How a changing climate is changing behavior: household adaptation to floods

Research output: ThesisDissertation (TU Delft)

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Floods appear in many of the world's oldest stories (i.e. Noah and the Arc in the Abrahamic religions, Manu in Hinduism, and the Gun-Yu myth in Chinese mythology). When observed historically, they often have an element of mysticism about them, symbolizing eradication and rebirth. In the present, however, there is little that is mystical about the devastation brought on by floods as they cause more destruction annually than any other hazard. With much of the modern development taking place along the coast or near riverways, assets and livelihoods are increasingly concentrated in exposed areas. By-products of climate change such as sea level rise and extreme precipitation events increasingly devastate these regions; with the projection that the risk of floods will continue to increase in the future.

Top-down, government-led adaptation to floods on its own cannot contend with growing risk; rendering household participation essential. Governments, risk modelers, scientists, and other interest groups (i.e. NGOs) need a solid understanding of household behavior in order to formulate strategies and engage stakeholders across scales to address climate-induced risks. This dissertation devotes its attention to better understanding households' perceptions, intentions, and behavioral drivers and their dynamics, concerning floods in various social, geographical, cultural, and environmental contexts. More concretely, the principal research objective of this dissertation is:

To progress toward an understanding of how households perceive, are affected by, and adapt to floods in various contexts over time.

Following a comprehensive review and analysis of prior empirical research on household flood adaptation, this dissertation presents the analysis of a panel survey carried out between 2020-2021 aimed at collecting data to tackle the aforementioned objective. Focusing on large urban centers in the United States, China, Indonesia, and the Netherlands I use various statistical techniques and methods to analyze the survey data and study a range of aspects from household perceptions as they concern floods and climate change, to reported adaptation behavior. The survey solicits information on 18 adaptation measures that range from inexpensive, actions that do not require considerable effort (i.e. having an emergency preparedness kit, emergency coordination with one's neighbor, etc.), to costly measures that require a substantial time investment (i.e. elevating one's home, waterproofing one's windows, etc.)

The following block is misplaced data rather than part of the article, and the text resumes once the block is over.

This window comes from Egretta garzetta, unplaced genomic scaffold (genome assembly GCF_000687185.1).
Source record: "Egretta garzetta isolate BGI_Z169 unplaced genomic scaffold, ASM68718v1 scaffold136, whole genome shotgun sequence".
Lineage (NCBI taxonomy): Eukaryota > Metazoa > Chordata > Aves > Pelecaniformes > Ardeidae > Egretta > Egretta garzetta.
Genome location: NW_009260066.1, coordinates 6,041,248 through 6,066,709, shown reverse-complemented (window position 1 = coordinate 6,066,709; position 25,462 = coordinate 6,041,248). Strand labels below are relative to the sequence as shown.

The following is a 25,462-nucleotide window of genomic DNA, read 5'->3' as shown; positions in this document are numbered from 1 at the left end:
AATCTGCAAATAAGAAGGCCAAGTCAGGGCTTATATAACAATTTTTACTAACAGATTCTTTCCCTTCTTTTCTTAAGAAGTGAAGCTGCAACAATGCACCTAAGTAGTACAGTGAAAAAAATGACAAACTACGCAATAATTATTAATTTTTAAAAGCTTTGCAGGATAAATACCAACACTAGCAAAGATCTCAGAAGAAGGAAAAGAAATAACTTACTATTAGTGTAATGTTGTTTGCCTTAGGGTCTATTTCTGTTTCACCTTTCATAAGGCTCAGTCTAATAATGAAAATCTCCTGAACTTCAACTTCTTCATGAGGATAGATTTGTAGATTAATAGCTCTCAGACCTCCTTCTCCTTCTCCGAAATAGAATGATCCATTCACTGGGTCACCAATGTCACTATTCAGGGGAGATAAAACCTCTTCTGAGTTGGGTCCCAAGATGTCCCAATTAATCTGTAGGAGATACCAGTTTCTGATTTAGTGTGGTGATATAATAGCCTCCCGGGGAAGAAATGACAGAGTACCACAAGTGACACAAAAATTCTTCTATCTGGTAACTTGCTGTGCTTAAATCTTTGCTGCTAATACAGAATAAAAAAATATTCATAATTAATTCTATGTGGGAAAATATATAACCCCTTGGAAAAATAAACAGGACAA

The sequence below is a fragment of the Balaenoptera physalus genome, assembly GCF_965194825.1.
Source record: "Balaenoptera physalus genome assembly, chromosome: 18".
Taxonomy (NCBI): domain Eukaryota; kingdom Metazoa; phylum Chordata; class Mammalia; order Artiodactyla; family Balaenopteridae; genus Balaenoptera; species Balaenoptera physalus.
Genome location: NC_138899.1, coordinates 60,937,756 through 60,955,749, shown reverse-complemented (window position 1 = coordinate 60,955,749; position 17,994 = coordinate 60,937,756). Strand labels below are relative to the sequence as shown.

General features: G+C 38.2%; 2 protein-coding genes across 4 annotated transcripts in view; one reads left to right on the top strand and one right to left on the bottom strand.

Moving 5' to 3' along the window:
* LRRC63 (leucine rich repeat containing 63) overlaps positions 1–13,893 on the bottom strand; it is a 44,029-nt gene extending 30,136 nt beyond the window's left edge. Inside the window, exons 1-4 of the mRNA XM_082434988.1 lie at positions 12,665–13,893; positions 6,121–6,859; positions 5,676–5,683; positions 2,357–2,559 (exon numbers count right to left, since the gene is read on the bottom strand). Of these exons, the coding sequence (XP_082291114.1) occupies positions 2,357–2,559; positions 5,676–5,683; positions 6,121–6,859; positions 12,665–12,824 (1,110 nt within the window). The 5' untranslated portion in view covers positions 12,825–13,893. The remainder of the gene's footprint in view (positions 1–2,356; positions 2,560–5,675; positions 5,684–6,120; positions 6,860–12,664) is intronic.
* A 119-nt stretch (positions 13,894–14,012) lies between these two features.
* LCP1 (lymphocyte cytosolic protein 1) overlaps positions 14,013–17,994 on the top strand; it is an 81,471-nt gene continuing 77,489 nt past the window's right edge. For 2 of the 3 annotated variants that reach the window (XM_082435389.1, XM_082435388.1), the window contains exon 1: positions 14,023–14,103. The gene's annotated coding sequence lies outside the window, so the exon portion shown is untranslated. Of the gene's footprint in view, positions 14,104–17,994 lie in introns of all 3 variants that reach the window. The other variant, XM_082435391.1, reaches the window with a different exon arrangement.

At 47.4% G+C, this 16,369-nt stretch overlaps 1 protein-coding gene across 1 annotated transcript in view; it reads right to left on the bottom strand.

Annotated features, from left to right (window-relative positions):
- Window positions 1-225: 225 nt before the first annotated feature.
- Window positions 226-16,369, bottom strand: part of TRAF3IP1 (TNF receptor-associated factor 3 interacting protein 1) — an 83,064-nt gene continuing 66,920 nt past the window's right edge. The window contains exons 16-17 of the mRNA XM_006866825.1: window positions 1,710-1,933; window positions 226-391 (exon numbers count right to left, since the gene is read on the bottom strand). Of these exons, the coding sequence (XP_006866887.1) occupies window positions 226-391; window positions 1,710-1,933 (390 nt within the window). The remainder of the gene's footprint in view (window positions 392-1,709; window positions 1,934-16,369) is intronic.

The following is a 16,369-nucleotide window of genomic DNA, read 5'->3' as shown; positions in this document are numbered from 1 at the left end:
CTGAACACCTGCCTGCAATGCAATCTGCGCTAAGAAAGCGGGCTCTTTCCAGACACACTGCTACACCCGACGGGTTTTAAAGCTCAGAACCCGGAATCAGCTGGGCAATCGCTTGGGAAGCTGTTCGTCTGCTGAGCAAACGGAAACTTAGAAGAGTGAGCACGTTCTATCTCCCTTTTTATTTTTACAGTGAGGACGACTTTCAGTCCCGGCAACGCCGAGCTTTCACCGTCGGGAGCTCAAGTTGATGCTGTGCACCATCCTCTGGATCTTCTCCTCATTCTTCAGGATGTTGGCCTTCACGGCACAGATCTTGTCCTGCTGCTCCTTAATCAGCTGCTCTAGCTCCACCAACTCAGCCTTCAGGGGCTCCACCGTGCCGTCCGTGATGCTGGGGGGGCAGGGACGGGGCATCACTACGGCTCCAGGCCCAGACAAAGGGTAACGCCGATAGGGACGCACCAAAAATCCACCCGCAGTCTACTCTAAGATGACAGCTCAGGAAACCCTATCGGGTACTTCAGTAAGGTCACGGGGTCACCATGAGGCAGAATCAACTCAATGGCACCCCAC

In analyzing how household adaptation decisions are influenced, depending on the \textit{type} of measure and the context in which the household resides, this dissertation offers insight into which socio-behavioral drivers and barriers of household adaptation are generic and those which may vary depending on the institutional and environmental conditions. A household's perceived ability to cope, and the emotion, ``worry,'' plays a substantial role in driving household adaptation intention. In contrast, the financially calculated risk-based drivers: the perceived probability of a flood happening and the perceived damage should a flood occur, generally have a more subdued effect on household adaptation intentions. This is related to the fact that not all households have sufficient capacity or awareness to subjectively assess the probability and damage of a potential flood. Individual risk-uncertainty - a trait more frequently found in populations historically more vulnerable to floods (i.e. women and lower educated) has a large detrimental effect on households' intention to pursue flood adaptation measures.